Get spaced out at Gravity Centre

31 Jul, 2011 03:00 AM
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 The Leaning Tower of Gingin
The Leaning Tower of Gingin

THE Gravity Discovery Centre (GDC) at Gingin West offers inquiring minds a fresh look at science and a chance to also have some fun.

Located off the Indian Ocean Drive, about an hour's drive north of Perth, the GDC is an outreach centre for the nearby Australian International Gravitational Observatory (AIGO).

The observatory is currently involved in a hi-tech world effort to detect the gravitational waves mathematically predicted by Albert Einstein.

One GDC activity likely to get the blood pumping to the brain is the Leaning Tower of Gingin, a 45 metre tower with a lean of 15 degrees.

Water bombs can be dropped from the top to test Galileo's theory that objects of different weights fall at the same speed or within "two finger widths" of each other.

Another item of interest is the Foucault Pendulum, a tripod structure which confirms Sir Isaac Newton's theory that a body set in motion will move continuously in the same direction unless interrupted by an outside force.

This was demonstrated by a tour guide placing a circle of tenpins on the ground where the movement of the earth would slowly turn the tenpins into the line of the freely swinging pendulum and knock them over.

The GDC has many displays inside the main building, including a sky-lab oxygen tank, meteorites, Einstein's Space, Chaos mirror, Corkscrew Laser, Gravity Wave Interferometer model, Breathing Mirror, Time Coil and the Eddies, to name some.

The Eddies is where a pole with a strong magnet at its base is pulled back and let go towards somebody standing just behind a copper plate on the floor.

The copper plate brings the pole to an abrupt halt within inches of the face and induces people to flinch.

There are scheduled school holiday activities and tour guides show people around during the weekends.

GDC manager Anja Cherian said the centre was mainly about promoting science education.

"I think we need to inspire students to continue studying science and taking up careers in science," Ms Cherian said.

"We have just had this issue in the press where we have to import skilled labour and I think centres like this can actually pave the way for students to maintain an interest in science and to take up university studies to produce our own skilled workforce.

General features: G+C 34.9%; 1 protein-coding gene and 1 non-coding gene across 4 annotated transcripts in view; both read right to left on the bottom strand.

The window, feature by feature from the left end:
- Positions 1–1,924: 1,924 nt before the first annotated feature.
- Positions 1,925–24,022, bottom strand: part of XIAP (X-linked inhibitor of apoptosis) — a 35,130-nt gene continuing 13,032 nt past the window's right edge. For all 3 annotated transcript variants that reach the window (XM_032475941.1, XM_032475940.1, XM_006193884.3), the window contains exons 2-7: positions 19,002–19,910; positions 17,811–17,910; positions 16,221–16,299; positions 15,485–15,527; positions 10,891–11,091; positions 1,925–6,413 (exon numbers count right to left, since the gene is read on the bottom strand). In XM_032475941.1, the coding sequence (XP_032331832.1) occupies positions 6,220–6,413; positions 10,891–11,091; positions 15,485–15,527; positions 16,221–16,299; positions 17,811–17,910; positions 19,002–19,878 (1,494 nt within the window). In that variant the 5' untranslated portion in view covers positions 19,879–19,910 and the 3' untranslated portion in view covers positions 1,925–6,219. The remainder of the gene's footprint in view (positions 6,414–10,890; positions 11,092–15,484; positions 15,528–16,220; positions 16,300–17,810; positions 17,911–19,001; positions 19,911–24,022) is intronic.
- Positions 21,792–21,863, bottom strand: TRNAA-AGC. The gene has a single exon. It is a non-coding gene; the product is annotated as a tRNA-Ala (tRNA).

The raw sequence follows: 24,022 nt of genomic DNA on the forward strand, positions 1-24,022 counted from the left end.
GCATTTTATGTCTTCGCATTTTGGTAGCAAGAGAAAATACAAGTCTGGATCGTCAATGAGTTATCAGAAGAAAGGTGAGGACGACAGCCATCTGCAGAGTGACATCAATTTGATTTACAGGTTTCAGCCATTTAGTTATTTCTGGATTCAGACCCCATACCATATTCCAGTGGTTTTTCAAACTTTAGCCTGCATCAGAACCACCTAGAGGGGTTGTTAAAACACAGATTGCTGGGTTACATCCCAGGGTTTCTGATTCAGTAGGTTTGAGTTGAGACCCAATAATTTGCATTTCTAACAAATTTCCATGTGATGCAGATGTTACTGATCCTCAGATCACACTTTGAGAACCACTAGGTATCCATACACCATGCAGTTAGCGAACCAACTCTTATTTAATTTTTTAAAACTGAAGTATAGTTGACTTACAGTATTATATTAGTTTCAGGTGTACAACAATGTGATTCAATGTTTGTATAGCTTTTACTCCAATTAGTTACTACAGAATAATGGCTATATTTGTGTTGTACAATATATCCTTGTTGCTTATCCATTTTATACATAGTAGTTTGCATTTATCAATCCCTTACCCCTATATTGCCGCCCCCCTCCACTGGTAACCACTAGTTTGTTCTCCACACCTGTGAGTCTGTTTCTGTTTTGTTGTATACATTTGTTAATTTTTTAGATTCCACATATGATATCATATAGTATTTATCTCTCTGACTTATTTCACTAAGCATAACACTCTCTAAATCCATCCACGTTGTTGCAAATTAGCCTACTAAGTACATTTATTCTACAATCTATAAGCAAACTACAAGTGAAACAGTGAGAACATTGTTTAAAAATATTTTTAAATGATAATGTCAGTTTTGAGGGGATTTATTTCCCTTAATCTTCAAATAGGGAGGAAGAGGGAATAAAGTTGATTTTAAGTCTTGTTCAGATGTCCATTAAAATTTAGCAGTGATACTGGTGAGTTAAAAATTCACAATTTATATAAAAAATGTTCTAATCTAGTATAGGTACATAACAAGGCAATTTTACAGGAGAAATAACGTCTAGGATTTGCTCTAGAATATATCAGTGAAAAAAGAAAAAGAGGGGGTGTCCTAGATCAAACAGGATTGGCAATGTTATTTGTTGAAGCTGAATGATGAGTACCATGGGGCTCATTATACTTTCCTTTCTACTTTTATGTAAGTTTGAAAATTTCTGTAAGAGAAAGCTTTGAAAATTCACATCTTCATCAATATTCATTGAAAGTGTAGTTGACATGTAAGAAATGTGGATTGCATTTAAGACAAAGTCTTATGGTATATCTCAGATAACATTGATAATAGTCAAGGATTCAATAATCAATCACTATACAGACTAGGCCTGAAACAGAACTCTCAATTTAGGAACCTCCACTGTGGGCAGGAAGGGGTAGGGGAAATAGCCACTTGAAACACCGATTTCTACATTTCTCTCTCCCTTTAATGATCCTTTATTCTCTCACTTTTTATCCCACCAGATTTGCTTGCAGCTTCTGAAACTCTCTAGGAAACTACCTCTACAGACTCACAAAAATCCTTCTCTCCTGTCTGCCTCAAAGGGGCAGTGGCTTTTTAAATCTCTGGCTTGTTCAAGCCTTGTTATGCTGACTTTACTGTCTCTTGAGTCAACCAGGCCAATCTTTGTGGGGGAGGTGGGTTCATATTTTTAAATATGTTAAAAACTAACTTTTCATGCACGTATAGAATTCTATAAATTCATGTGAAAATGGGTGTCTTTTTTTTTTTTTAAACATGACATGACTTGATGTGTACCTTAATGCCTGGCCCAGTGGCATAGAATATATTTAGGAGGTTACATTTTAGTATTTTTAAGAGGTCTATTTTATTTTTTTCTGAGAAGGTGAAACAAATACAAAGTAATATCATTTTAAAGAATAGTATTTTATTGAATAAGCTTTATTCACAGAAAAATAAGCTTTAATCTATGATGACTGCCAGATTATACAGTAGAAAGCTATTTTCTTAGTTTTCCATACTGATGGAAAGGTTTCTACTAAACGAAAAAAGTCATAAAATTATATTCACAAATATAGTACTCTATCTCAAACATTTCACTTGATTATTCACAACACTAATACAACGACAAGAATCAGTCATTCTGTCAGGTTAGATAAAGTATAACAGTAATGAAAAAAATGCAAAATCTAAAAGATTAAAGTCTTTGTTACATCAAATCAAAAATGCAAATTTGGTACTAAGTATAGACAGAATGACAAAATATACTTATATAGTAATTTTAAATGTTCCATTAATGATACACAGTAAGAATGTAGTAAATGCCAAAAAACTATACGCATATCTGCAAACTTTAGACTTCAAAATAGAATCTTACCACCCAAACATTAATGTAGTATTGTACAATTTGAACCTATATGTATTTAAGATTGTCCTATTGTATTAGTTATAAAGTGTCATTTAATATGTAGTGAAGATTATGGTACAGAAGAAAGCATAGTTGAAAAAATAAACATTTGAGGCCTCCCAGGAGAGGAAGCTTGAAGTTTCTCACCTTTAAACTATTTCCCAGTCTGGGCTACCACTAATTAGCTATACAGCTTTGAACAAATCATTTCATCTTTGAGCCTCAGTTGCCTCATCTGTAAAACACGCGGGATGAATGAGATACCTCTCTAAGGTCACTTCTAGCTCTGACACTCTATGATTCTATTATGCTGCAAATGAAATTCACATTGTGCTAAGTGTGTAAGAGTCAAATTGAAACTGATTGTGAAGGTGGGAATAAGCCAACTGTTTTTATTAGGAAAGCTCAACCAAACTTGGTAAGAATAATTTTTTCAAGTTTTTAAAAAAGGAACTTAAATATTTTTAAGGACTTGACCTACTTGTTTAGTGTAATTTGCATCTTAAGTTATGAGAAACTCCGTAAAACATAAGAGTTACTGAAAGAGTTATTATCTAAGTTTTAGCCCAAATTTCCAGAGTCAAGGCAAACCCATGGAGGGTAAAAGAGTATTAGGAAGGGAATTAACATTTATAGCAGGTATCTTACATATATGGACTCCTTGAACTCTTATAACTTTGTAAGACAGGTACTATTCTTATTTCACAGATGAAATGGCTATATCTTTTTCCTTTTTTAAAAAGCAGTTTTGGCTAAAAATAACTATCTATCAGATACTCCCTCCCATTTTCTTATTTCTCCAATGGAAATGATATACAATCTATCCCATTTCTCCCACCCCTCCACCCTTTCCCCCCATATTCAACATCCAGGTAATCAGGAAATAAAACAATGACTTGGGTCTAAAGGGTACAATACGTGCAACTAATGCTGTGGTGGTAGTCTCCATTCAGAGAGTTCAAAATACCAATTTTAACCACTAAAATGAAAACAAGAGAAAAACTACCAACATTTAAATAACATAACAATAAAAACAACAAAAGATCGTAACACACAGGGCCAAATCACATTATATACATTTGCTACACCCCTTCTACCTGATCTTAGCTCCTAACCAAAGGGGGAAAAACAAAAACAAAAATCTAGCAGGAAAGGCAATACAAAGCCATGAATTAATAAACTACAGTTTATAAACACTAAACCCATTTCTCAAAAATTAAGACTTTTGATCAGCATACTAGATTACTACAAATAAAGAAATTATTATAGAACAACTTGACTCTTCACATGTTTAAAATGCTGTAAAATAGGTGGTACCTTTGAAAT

"There is a lot more focus on science and astronomy is growing politically in this State as well as among the general public.

"We get good feedback with a limited advertising budget so there are still many people we haven't reached but we are getting about 20,000 visitors a year.

"We are also becoming a well-known tourist destination.

"I think the centre will continue to grow, especially with the square kilometre array (SKA) coming on line."

The non-profit GDC has had difficulty in gaining long-term funding in the past but it recently secured a four-year agreement with the State Government.

"We are really excited about that because it gives us security to grow and implement new programs," Ms Cherian said.

Meanwhile the Cosmology Gallery at the GDC explores how various cultures and religions understand and depict their place in the universe through art.

One of the many works in the Cosmology Gallery is by Toogarr Morrison, who will be holding an exhibition at the gallery from August 25.

"We are really excited about that because he is a well known and respected artist," Ms Cherian said.

"He does a lot on indigenous astronomy which is an area we are extremely interested in because we feel astronomy in general is something that bridges cultures.

"It is a little bit magical, a little bit mysterious for everyone.

"We don't think about the fact that other people or other cultures look at the sky differently.

"We look at star signs and star constellations and that's what we think everybody does but they don't.

"The indigenous people look at the black gap between the stars."

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